With respect to different assessments, it is worth noting that Medinsky ends in a quite different key.  He effectively praises the reinstatement of this house without state funding and expresses the Military History Society’s willingness “following this example, to take under protection, restore and do up other houses – places of memory where other military commanders of very different eras of our great History lived, fought and died for their Fatherland”.

Now that’s put Stalin in the place the present regime wants him.

Despite Medinsky’s words, the same regime has put the archives of all the secret police [officially ’state security’] bodies (Cheka, NKVD, KGB, etc.) under lock and key for another 30 years.  The civic initiative Kommanda 29, headed by prominent human rights lawyer Ivan Pavlov, recently sounded the alarm over a decision of the Inter-departmental Commission on State Secrets, dated March 12, 2014 to keep the majority of Soviet secret police classified as secret for a further 30 years.  This includes the vast bulk of material regarding the Great Terror of 1937-1938. 

For very many people, the political changes under ’Perestroika’ in the late 1980s and after the collapse of the USSR meant the opportunity to finally learn what had happened to their parents and grandparents.  The greater openness began disintegrating under former KGB officer Putin and last year’s decision will mean that hundreds of thousands of victims remain nameless.

Kommanda 29 explains that the period during which documents can be classified as state secrets is restricted by law to 30 years.  A presidential decree under Boris Yeltsin in 1992 demanded that all material pertaining to repression and human rights violations be declassified. “Despite this, access to the archives is virtually closed to members of the public. Almost half a century has passed since the collapse of the USSR, yet the FSB, the successor to the Soviet state security bodies are continuing to guard their secrets creating fertile ground for falsification of our country’s history.”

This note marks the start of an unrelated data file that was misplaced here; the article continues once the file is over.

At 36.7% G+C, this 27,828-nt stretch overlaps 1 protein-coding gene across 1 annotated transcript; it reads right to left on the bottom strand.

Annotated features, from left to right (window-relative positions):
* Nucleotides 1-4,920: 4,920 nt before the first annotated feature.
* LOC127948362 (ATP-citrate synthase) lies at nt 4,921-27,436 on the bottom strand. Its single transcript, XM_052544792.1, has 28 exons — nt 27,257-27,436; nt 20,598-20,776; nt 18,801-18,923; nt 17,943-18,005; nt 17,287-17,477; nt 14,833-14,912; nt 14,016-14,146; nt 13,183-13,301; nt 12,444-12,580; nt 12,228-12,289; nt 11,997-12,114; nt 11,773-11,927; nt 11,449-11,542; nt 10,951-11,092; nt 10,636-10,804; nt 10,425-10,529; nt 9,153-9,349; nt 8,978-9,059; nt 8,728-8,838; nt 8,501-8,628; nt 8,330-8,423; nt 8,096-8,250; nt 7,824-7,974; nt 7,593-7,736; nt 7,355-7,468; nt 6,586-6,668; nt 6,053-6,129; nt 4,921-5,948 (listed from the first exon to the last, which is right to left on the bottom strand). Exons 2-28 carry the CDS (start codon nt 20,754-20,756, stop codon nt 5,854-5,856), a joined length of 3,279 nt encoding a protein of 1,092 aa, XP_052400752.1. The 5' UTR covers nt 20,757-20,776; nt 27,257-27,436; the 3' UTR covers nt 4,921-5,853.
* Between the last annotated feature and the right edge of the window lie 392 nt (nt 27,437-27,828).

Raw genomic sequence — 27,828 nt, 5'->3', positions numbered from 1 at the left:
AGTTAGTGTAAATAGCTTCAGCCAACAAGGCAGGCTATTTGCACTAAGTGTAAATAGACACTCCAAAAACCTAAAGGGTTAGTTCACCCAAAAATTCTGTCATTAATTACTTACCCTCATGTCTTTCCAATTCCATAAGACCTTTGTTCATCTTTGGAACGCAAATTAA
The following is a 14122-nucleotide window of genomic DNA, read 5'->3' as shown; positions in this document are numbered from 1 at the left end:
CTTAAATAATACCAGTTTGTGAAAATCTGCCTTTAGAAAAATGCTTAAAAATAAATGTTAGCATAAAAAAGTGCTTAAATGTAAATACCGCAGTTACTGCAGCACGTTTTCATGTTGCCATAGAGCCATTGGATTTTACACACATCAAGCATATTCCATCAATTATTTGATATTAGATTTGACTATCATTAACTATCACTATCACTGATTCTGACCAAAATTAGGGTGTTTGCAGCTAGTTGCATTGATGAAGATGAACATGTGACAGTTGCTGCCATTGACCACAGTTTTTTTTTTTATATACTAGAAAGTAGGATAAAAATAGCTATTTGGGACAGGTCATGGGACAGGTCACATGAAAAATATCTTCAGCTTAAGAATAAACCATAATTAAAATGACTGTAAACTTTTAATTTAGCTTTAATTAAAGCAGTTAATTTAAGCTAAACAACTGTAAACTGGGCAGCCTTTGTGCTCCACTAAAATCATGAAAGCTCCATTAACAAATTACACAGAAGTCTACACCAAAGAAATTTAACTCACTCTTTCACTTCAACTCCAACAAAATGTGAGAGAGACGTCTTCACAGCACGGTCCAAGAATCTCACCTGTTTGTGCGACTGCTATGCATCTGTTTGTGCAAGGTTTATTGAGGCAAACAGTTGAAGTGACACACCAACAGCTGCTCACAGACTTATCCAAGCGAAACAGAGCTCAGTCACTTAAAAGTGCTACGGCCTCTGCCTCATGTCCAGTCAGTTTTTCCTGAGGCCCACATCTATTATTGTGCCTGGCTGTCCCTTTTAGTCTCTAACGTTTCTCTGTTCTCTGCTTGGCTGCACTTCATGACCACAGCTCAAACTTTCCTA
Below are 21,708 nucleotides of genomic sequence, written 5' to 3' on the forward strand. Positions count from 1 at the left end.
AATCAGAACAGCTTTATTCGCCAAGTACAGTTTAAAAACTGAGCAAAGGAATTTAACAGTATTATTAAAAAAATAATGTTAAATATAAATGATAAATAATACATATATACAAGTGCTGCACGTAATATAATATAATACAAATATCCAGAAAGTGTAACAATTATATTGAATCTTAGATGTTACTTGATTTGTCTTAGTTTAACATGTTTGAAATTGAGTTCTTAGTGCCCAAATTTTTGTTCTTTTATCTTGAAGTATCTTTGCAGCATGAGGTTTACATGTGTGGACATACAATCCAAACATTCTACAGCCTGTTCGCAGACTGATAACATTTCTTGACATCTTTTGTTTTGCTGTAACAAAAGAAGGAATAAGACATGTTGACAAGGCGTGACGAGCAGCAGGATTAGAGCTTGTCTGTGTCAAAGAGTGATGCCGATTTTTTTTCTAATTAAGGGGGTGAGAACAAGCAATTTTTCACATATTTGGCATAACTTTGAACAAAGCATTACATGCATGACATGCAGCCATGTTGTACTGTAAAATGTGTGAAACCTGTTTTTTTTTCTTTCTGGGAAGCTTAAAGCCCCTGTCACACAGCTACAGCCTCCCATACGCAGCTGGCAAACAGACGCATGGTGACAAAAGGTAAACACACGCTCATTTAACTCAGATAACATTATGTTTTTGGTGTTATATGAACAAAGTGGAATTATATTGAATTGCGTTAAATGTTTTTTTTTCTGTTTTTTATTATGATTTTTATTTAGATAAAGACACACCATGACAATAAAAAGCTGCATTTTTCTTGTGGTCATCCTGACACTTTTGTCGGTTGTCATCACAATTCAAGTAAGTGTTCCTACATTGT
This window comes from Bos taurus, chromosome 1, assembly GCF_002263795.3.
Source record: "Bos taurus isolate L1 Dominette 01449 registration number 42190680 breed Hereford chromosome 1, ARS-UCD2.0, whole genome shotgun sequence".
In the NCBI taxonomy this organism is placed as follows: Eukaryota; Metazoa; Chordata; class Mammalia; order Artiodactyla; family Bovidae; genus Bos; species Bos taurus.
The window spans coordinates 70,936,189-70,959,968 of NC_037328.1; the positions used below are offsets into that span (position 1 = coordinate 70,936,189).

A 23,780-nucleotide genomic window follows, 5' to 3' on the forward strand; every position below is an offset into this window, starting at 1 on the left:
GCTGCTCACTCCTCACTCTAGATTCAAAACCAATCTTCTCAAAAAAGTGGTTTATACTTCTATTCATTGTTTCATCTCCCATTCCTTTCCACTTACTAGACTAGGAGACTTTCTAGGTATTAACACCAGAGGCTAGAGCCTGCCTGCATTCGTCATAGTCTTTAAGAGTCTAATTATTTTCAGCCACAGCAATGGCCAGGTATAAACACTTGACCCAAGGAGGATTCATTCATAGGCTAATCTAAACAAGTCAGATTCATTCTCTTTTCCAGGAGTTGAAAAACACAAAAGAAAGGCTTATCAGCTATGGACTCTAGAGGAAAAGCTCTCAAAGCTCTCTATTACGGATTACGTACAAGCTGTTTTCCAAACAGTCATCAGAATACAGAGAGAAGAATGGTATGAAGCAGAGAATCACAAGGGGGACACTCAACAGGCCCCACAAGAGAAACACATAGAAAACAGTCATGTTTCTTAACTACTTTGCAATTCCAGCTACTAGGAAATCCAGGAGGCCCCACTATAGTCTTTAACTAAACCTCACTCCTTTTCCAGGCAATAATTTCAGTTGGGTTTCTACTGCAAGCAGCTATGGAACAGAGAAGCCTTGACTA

There are 23 types of information which are now to remain classified until 2044 regarding intelligence work, counter-espionage and investigative operations, as well as information about informers, secret agents, or even simply identifying specific people as working within a loose range of areas.  In fact, Kommanda 29 says, the decision makes it possible to keep virtually any document from 1917 – 1991 ‘secret’ and unavailable to the public.

They point out that this not only harms society, but is also a drain of public resources since FSB officers get extra pay for work with secret documentation, as well as significant pay outs for their military rank.

All talk of ‘historical memory’ is meaningless if by blocking access to  information about the Terror and repression, and the work of the state security police, the regime is making this memory selective. 

A petition has been launched and has already received almost 11 thousand signatures.  Nobody expects the authorities to heed the petition, but it can serve, the initiators hope, to highlight the very real problem.  

If for many, there was a personal reason for wanting the archives to be opened, for the country as a whole this was vital in order to fully understand the Soviet Union’s darkest legacy and crimes .  Instead a referendum is soon to be held on reinstating the monument to the first head of the notorious Cheka secret police, Felix Dzherzhynsky, and a monument and museum in the Tver oblast now immortalize a mass murderer responsible for the death of millions.